[Muffled, slightly crazed laughter]

My Misfit Brain

Digital illustration: My Brain is an Alien

A Holistic Journey

One sunny afternoon I went to a family and friends’ celebration, and I wanted the earth to swallow me whole. I’d that very week been diagnosed with clinical depression and anxiety; nobody there knew. Those at the gathering were celebrating religious and political beliefs that were virtually opposite to my markedly less conservative views. I was invited as a relative, and never knew if they really thought I shared their views or if it just didn’t matter. There was a lot of Bible reading, text interpreted to support favorite right-wing politicians. Many emotional speeches on the rightness and beauty of the group’s beliefs also implied that divergent views were stupid, evil or both. I wished I could disappear.

Mental health problems are inconvenient, messy, embarrassing. Incompatible philosophies and tastes, maybe even political or religious views, are sometimes socially acceptable as matters of personal leanings. But being exceedingly depressed or anxious?…

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A Couple More Things I Tell Myself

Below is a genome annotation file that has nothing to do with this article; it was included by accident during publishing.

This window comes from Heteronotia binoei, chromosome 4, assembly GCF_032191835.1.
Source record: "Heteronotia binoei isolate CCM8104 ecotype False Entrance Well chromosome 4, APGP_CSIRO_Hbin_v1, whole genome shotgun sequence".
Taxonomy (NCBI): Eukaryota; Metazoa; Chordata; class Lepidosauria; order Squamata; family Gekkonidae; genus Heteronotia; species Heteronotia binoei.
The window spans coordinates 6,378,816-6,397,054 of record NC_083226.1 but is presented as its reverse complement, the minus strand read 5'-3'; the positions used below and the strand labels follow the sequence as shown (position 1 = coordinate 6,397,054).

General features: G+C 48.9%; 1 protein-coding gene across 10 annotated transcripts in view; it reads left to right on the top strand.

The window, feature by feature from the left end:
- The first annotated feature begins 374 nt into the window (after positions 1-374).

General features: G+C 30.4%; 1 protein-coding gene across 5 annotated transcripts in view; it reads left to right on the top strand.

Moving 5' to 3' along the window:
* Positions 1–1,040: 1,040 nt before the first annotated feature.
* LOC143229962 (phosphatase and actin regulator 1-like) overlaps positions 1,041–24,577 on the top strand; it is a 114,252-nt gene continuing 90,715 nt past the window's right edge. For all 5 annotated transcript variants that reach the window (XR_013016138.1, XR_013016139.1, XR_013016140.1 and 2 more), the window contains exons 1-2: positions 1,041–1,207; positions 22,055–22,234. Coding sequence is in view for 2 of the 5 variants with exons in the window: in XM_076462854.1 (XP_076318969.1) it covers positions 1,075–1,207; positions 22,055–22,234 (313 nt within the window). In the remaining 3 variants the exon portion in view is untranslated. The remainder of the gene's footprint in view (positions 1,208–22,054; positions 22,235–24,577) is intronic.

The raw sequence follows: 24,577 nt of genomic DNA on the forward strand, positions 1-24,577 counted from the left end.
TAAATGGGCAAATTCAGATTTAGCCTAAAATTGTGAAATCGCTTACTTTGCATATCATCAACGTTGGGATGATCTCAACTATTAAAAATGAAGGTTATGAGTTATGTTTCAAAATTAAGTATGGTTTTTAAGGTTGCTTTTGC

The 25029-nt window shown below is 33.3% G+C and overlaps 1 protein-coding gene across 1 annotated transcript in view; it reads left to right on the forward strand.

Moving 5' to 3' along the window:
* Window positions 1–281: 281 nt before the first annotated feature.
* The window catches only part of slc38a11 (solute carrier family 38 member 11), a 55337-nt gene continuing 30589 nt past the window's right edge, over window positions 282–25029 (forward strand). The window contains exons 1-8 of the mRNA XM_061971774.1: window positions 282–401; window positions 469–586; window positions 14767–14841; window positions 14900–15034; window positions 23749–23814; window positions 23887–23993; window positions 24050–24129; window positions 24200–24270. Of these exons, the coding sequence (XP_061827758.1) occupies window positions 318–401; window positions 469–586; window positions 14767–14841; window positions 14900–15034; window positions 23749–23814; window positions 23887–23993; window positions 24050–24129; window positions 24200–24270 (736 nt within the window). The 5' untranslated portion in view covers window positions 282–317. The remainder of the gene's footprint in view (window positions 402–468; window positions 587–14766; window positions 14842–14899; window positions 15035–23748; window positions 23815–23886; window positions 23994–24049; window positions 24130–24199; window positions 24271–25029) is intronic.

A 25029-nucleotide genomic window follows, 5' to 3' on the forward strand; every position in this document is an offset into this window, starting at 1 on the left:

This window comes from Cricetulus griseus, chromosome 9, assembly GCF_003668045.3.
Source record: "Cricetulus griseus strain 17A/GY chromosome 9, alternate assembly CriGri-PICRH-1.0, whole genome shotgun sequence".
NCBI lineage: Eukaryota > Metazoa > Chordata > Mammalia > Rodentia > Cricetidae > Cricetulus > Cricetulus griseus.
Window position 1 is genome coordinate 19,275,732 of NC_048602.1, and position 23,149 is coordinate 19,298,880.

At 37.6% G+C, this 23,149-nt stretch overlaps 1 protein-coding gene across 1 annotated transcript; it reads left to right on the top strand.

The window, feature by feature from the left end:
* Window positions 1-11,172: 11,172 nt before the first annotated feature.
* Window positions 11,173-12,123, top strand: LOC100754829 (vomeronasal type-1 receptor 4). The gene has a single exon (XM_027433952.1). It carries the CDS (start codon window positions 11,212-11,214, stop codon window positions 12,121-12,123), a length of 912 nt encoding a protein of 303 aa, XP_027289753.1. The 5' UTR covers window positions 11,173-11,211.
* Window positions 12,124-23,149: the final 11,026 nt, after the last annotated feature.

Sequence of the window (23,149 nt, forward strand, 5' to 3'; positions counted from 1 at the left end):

…since I seem to be in the mode of self-improvement. Or, more likely, just talking to myself as usual…photo + text

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Airy-Fairy

graphite drawingPossibilities

I think I have a hankering for things both rich and strange

To the degree that anything I love requires a change

From normalcy into a state you might consider odd

Or simply having no real weight upon the native sod

Of humankind–that is, not kin to mortals and their sort–

And if you find my life herein just makes you give a snort

Of disbelief (maybe disdain), I’ll not call it affront,

But pity you the sad refrain of living such a blunt

And circumscribed existence as mere ‘normalcy’ implies,

While I, adorned in fairy dust, take to the endless skies.

 

The Library for People Who Don’t Read and Other Miracles

Perspective. Point of view. Scientific experimentation. Verifiable, empirical knowledge. Assumptions. Imagination. Proof.

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The School for Skeptics always has room for more . . . but should we be listening?

Who gets to define these? How, why, and for how long? How many centuries did it take for the earth to “become” round? I learned a wonderful thing about Truth and reality from my grandma when Alzheimer’s disease changed her from an ordinary human into a particular and new to me kind of visionary. I suppose I’d been around plenty of people before who, whether through illness or anomaly, through some life episode or misadventure or merely through the self-guided development of ingenious discovery or delusional ideation, saw the world and its verities quite differently from the majority of us others. But I don’t think I’d paid very close attention to what that might mean, before ‘meeting’ the new and different version of Grandma.